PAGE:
Death and Taxes is How We Lose It: The Importance of Succession Planning for American Agriculture
The hit TV show “Yellowstone” has achieved popularity with agricultural and non-agricultural audiences alike. Along with dramatized glimpses of ranching life, it also provides nuggets of truth with real world application. In a recent episode, while facilitating the sale of a family farm where one sibling couldn’t afford to buy the other out to retain the ranch, a real estate agent simply stated
“Horses and cattle may be how the West was won, but death and taxes is how we’re gonna lose it.”
Though that is certainly an oversimplification, the fact remains that failing to plan for the transition of a farm or ranch to future generations, and the tax consequences of those transfers, can result in the forced sale of some or all of the operation, many times to someone outside the agriculture field. Making a plan for the future can be intimidating, as it involves confronting mortality and making business decisions intertwined with family dynamics. Fortunately, there are steps that producers can take and resources available to make the process less overwhelming.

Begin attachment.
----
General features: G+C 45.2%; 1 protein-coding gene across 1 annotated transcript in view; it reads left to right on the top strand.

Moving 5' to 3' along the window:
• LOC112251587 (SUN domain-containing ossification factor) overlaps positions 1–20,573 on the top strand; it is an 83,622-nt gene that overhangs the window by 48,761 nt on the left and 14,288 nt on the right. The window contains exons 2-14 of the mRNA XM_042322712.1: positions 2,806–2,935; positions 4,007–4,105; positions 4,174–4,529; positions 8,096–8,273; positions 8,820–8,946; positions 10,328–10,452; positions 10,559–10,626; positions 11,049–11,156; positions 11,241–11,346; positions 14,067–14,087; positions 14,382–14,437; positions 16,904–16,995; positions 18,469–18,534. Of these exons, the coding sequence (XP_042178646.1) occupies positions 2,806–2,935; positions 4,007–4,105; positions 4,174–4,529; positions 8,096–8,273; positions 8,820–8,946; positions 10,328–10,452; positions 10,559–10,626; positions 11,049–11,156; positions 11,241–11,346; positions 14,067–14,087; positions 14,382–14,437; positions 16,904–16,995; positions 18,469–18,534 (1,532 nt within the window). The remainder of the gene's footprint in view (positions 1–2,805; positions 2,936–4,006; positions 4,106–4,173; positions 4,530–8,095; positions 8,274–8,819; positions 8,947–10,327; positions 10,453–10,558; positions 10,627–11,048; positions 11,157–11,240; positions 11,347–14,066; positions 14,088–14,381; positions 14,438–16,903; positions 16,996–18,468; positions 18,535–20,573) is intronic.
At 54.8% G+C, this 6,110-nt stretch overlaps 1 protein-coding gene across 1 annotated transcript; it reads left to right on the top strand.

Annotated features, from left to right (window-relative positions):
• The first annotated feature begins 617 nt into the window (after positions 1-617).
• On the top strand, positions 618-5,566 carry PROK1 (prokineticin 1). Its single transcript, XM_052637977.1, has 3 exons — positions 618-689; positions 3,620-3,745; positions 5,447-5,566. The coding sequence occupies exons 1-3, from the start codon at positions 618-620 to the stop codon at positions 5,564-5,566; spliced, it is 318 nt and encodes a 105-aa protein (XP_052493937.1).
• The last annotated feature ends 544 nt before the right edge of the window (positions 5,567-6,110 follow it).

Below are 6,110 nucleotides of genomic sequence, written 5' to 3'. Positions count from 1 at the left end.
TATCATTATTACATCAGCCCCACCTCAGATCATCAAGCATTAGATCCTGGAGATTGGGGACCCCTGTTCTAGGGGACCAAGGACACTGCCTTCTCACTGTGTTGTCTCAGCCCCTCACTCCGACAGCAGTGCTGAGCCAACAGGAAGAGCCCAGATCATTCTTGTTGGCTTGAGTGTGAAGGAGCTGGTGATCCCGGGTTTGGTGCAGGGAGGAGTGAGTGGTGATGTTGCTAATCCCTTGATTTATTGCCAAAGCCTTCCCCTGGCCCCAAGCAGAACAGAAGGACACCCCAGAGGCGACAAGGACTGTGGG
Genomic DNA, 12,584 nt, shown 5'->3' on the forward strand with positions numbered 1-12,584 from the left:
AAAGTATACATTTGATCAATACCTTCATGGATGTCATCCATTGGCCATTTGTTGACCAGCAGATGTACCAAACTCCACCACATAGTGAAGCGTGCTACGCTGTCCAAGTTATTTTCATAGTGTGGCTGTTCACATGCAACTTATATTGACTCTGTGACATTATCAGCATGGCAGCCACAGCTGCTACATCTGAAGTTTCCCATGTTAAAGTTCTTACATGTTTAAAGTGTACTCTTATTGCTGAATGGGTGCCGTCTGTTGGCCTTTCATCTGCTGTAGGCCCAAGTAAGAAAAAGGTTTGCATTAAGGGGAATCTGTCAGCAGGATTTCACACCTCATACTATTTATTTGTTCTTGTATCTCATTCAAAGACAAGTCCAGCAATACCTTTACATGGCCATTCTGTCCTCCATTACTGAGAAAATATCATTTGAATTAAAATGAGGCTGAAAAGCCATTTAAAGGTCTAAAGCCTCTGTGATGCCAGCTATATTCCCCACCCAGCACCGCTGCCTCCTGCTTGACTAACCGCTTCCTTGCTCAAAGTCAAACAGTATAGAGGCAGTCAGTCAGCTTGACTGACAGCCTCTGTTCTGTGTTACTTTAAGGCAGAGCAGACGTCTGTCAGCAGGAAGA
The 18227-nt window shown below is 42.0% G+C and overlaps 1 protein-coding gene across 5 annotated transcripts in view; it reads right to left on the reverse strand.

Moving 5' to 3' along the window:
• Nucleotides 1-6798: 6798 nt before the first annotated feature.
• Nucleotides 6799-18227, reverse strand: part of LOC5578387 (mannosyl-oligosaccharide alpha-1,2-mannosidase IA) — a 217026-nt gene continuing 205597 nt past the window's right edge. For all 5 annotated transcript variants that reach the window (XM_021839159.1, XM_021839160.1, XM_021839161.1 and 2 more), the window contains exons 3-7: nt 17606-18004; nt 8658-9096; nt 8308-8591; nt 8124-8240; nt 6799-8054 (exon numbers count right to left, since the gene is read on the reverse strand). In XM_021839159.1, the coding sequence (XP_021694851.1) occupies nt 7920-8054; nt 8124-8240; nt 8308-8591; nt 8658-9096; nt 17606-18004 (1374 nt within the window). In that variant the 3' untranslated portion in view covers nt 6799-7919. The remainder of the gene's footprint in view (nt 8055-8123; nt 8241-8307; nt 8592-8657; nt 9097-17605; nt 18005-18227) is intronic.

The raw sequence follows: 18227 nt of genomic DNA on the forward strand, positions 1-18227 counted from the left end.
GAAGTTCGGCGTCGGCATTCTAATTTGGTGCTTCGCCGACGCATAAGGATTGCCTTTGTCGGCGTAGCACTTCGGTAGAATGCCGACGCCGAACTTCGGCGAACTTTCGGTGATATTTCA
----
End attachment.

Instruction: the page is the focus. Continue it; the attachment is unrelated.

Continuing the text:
Step 1 – Know What Makes Up a Succession Plan
A common misconception is that succession planning is just a different term for estate planning. In reality, estate planning is just a portion of the process that works alongside a comprehensive plan to move the operation from one generation to the next, including the transition of decision-making power and the management and work responsibilities of the operation. In order to facilitate a successful shift, a succession plan typically includes steps that develop the next generation’s knowledge and participation in the operation, making it important to begin planning as soon as there is an indication that the next generation is interested in taking over when the current generation is ready. A thorough plan will consider the strengths and weaknesses of each of the parties to the transition, goals for the operation’s future, and potential threats or obstacles to the operation’s success. The key ingredient for a succession plan is detail, as it reduces the risk of misunderstanding, so the more that can be put in writing, the better.
Step 2 – Know the Specifics of Your Operation
Familiarity with one’s operation includes both quantitative and qualitative aspects. It is important for everyone involved to know the status of the operation’s finances and resources. This allows the feasibility of future operations to be assessed and also provides clarity for the successor about the situation into which they will be stepping. An accurate inventory of all resources, including tangible assets, support services, and people willing to assist is important information to flesh out the assessment. State extension programs can provide assistance in analyzing these values to gain an even better long-range picture and develop a financial plan.